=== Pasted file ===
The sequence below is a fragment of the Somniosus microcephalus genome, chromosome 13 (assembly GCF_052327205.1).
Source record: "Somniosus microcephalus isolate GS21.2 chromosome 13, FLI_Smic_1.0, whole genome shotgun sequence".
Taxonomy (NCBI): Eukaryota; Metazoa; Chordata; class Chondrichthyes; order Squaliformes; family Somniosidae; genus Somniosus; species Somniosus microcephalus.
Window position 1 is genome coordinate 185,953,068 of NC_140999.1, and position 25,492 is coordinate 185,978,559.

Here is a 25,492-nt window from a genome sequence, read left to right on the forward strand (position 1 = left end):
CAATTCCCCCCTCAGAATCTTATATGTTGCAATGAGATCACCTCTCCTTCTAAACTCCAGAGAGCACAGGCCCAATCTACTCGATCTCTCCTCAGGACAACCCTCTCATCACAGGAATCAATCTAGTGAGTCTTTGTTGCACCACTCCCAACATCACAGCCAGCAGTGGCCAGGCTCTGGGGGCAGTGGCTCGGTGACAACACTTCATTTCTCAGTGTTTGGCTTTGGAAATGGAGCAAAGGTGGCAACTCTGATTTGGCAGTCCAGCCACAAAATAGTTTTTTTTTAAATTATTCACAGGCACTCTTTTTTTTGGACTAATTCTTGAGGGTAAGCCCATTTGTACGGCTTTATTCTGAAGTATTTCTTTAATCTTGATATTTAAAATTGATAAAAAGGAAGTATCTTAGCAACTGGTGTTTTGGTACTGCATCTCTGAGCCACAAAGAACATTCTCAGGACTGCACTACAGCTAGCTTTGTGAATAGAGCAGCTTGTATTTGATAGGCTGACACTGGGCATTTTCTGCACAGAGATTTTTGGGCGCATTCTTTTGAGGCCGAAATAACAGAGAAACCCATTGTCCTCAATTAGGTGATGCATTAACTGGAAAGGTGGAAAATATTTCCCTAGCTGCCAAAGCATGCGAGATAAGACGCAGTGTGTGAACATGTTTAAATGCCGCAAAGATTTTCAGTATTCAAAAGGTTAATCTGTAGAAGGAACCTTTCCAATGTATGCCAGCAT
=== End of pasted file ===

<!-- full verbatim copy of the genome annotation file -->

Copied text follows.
The sequence below is a fragment of the Somniosus microcephalus genome, chromosome 13 (assembly GCF_052327205.1).
Source record: "Somniosus microcephalus isolate GS21.2 chromosome 13, FLI_Smic_1.0, whole genome shotgun sequence".
Taxonomy (NCBI): Eukaryota; Metazoa; Chordata; class Chondrichthyes; order Squaliformes; family Somniosidae; genus Somniosus; species Somniosus microcephalus.
Window position 1 is genome coordinate 185,953,068 of NC_140999.1, and position 25,492 is coordinate 185,978,559.

Here is a 25,492-nt window from a genome sequence, read left to right on the forward strand (position 1 = left end):
CAATTCCCCCCTCAGAATCTTATATGTTGCAATGAGATCACCTCTCCTTCTAAACTCCAGAGAGCACAGGCCCAATCTACTCGATCTCTCCTCAGGACAACCCTCTCATCACAGGAATCAATCTAGTGAGTCTTTGTTGCACCACTCCCAACATCACAGCCAGCAGTGGCCAGGCTCTGGGGGCAGTGGCTCGGTGACAACACTTCATTTCTCAGTGTTTGGCTTTGGAAATGGAGCAAAGGTGGCAACTCTGATTTGGCAGTCCAGCCACAAAATAGTTTTTTTTTAAATTATTCACAGGCACTCTTTTTTTTGGACTAATTCTTGAGGGTAAGCCCATTTGTACGGCTTTATTCTGAAGTATTTCTTTAATCTTGATATTTAAAATTGATAAAAAGGAAGTATCTTAGCAACTGGTGTTTTGGTACTGCATCTCTGAGCCACAAAGAACATTCTCAGGACTGCACTACAGCTAGCTTTGTGAATAGAGCAGCTTGTATTTGATAGGCTGACACTGGGCATTTTCTGCACAGAGATTTTTGGGCGCATTCTTTTGAGGCCGAAATAACAGAGAAACCCATTGTCCTCAATTAGGTGATGCATTAACTGGAAAGGTGGAAAATATTTCCCTAGCTGCCAAAGCATGCGAGATAAGACGCAGTGTGTGAACATGTTTAAATGCCGCAAAGATTTTCAGTATTCAAAAGGTTAATCTGTAGAAGGAACCTTTCCAATGTATGCCAGCAT